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Trading Strategies >> Development >> Evaluation of Strategies

Message started by Madhur on 12/05/08 at 08:40:28

Title: Evaluation of Strategies
Post by Madhur on 12/05/08 at 08:40:28

Before developing strategies, one needs to have a method to evaluate not just the returns or RAR performance of a strategy, but to estimate the probability that the candidate strategy is not showing superior performance out of sheer chance.
Moreover, if there is any optimisation of parameters or selection from a large number of strategies, then there is a need to establish that the candidate would work across a large time span (20 years +). If substantial amounts of data is used for such optimisation/selection, then how can one do an ex-poste test over such large time spans.
Any ideas?

Title: Re: Evaluation of Strategies
Post by Yury R on 12/05/08 at 14:29:16

May be I am saying something naive and stupid, but you trading system has to rely on some properties of the underlying price process, right?

Then, perhaps, instead of using rules of thumb "one size fits all" approach for backtesting it is not right. Can the underlying process be modelled somehow and then the model properties are validated independently in different ways?

Of course, you don't know what the underlying process is, but it can be assumed to be something and compared with reality statistically or it can be reverse-engineered from the trading rules.

Validation of the model can be done in number of ways. It's properties can be attributed to some observation about human behaviour or physical reality or whatever. Literature can have some hints that these processes do take place in economy.

The model will have some unknown parameters which can be estimated irrespective of any particular trading system. Some intervals of uncertainty can be postulated and trading system can be tested with different values from these intervals. Or even with stochastic values. Then you get an idea about statistical properties of the model, argue about work of chance and drop some rules that have no relation to the observed model etc...

Also you'll get a separate tool to watch the market in real time in order to catch regime change, i.e. not when the trading system performs badly but when the price changed its behaviour in the aspect that you look at it with you model.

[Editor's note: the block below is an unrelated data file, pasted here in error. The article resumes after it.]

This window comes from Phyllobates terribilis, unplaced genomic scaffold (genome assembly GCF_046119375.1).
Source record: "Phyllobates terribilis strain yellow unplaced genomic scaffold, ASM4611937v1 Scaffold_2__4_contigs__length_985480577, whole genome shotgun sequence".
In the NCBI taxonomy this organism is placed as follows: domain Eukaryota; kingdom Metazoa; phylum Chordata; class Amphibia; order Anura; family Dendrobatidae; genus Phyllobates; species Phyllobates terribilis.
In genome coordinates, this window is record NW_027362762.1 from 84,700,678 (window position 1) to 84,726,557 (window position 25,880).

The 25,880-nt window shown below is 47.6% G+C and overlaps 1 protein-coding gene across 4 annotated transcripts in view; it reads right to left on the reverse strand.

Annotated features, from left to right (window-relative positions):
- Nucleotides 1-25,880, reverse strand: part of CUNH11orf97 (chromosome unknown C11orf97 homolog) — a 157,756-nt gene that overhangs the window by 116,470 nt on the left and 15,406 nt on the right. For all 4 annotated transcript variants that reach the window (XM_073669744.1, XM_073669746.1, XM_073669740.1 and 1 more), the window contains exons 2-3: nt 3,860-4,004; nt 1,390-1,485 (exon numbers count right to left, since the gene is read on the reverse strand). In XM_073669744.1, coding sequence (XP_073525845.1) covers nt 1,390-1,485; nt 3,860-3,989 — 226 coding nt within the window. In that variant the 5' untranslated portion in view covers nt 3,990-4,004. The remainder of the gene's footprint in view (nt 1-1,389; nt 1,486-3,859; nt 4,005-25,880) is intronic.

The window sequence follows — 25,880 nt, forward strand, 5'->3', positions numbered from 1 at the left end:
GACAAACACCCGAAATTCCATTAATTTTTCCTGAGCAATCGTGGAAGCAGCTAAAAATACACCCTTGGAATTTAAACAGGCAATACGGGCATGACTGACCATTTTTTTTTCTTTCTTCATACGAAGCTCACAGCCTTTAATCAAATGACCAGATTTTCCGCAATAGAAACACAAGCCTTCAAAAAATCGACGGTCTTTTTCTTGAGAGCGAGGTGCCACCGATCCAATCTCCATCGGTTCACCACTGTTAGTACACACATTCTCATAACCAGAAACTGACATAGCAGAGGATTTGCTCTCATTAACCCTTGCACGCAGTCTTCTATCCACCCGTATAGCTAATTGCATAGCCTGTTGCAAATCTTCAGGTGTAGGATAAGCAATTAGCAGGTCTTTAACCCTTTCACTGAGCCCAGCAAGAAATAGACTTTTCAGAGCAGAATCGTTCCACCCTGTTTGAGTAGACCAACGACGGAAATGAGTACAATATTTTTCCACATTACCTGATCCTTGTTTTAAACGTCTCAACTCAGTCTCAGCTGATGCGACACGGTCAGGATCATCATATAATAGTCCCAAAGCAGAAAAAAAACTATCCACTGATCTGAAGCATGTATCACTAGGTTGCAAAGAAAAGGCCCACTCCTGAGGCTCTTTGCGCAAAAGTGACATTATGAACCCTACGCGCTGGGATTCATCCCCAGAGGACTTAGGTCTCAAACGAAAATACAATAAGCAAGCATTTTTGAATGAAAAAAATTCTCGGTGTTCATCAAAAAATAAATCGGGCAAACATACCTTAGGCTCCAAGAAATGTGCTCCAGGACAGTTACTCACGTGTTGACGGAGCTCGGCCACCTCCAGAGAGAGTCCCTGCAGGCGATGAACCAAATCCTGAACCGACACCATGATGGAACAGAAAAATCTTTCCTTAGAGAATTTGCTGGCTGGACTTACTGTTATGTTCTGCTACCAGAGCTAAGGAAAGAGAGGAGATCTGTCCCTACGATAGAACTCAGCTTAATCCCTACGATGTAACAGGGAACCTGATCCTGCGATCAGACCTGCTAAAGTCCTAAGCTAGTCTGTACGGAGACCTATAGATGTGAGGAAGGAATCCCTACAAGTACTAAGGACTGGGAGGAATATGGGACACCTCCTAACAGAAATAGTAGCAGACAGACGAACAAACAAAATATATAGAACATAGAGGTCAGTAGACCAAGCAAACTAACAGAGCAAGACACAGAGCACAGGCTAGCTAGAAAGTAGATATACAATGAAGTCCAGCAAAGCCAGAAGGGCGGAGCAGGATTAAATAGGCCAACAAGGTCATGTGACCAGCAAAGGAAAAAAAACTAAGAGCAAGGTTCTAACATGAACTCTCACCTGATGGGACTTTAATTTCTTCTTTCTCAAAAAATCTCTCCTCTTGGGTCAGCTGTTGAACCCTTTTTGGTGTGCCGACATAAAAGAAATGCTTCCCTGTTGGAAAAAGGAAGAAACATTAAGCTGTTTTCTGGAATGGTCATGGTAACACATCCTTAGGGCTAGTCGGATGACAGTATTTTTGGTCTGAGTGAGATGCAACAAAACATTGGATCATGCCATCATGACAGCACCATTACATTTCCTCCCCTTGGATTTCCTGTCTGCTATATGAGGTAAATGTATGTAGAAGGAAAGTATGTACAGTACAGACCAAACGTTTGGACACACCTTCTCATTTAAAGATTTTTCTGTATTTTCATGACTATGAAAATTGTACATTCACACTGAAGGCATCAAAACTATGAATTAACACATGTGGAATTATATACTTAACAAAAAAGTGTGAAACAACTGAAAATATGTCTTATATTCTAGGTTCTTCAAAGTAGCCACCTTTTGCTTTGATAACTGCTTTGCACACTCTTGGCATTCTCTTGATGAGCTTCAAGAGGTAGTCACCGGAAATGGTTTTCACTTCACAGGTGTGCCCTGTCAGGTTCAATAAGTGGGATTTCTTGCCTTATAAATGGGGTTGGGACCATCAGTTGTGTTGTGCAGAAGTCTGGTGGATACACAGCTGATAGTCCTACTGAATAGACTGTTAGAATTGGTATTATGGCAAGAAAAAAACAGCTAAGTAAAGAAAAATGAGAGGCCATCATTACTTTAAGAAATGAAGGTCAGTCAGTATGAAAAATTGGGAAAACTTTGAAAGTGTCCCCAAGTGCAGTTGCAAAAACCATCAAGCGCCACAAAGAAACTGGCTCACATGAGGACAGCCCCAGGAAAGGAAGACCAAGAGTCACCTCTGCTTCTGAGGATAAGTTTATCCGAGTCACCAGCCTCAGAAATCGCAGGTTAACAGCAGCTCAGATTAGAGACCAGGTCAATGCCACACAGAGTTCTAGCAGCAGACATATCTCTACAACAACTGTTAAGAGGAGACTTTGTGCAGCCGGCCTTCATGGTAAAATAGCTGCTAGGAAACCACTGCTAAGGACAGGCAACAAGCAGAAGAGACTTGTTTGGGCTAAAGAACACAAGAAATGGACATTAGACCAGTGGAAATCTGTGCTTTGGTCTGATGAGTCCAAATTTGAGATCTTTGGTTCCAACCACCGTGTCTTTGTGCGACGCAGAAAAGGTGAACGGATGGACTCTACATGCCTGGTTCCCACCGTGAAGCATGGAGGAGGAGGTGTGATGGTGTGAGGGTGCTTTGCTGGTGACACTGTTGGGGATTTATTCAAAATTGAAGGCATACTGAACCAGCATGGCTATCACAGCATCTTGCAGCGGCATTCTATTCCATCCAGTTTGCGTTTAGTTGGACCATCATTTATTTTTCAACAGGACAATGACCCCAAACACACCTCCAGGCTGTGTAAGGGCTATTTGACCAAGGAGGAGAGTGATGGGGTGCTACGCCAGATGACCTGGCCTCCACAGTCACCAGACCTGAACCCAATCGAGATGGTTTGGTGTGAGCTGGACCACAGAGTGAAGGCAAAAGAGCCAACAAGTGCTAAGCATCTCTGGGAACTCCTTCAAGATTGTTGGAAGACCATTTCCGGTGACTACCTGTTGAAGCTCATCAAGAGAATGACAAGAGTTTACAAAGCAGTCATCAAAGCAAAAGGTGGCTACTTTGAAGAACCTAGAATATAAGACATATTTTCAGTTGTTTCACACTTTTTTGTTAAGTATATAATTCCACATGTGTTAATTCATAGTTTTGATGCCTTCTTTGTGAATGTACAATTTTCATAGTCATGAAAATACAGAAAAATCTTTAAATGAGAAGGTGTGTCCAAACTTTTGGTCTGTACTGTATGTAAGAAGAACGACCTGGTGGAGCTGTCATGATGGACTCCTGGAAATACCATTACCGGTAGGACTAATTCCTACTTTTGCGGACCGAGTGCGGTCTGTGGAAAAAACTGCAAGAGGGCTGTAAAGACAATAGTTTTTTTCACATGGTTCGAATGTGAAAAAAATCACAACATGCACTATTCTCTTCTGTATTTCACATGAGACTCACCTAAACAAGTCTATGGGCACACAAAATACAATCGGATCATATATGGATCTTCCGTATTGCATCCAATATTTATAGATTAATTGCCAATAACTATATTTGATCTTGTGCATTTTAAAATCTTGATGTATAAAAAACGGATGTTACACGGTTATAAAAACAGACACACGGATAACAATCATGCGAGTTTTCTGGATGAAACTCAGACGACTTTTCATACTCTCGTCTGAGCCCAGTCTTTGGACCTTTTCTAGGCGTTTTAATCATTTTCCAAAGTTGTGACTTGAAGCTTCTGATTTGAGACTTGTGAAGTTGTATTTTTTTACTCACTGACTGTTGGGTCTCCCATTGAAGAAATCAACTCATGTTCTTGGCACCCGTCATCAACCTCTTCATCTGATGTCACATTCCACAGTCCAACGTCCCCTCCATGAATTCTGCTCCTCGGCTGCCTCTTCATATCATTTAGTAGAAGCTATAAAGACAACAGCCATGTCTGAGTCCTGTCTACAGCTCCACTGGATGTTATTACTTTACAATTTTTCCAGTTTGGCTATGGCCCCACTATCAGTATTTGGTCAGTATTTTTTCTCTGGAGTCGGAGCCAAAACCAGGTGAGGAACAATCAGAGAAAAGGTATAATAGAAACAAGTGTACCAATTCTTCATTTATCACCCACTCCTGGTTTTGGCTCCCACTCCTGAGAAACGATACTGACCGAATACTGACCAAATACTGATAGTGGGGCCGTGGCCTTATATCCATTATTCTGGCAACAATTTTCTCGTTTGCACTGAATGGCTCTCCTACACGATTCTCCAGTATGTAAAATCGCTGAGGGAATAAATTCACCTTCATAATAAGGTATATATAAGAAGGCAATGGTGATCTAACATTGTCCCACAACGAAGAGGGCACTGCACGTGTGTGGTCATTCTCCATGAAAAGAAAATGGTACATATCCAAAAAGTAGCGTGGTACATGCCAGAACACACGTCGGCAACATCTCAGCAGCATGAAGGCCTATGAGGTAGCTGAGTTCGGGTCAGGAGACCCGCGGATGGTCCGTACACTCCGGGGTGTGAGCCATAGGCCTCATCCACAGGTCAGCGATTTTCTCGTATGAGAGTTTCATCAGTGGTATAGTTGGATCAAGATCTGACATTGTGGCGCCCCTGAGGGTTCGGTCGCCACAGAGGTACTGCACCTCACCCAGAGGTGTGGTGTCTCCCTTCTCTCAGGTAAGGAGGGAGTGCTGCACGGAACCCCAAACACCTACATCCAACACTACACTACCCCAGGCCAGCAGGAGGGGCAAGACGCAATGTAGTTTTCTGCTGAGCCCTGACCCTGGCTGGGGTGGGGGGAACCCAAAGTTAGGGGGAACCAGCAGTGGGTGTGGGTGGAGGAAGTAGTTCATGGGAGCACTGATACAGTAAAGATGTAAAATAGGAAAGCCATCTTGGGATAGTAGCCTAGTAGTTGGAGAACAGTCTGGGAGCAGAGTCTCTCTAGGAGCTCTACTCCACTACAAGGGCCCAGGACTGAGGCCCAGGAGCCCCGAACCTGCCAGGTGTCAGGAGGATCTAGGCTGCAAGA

As I said, it may be very immature to hope for this methodology to work, but that is my current understanding of things.

Title: Re: Evaluation of Strategies
Post by sayandeep on 04/13/09 at 12:51:42

A strategy that will work for 20+ years! I think that is a little bit ambitious :)

The best strategy is the one which none has thought about at that point of time and hence will make money. But with so many smart people around soon everyone will flock towards that strategy to make money. And that is precisely when a new strategy will need to be developed.


Title: Re: Evaluation of Strategies
Post by guru on 05/25/10 at 17:55:34

The three most important things , I want to look at when I am evaluating a strategy are:

- Win Ratio
- CAGR (Compound Annual Growth Rate)
- Number of days a trade is held

I have done some backtesting on candlestick chart patterns that indicate that the probability of trend reversal (win ratio) is around 46-52% for SP500 stocks over a period of 15 years. This may / may not be a good starting point for building a system. I am not sure and am still thinking about it

What do you think?

Title: Re: Evaluation of Strategies
Post by Lawrence on 11/20/10 at 03:14:53

One can consider looking here:

Here is what the page states:

The Trading Systems Project is a response to many FAQ questions about mechanical systems.

TSP is an opportunity for readers of FAQ to participate in the design, verification, testing and implementation of an actual trading system, from the ground up.

To participate in the Trading Systems Project, just follow along with the evolution of the project and volunteer when you feel you have something to contribute or can cross-check the results.

Title: Re: Evaluation of Strategies
Post by cjforex on 07/26/11 at 09:45:43

I like to first see in sample and out of sample show similar behaviour. Then it goes into limited forward live testing. Slowly portfolio optimization algos feed it more money based on its performance compared to its brethren.


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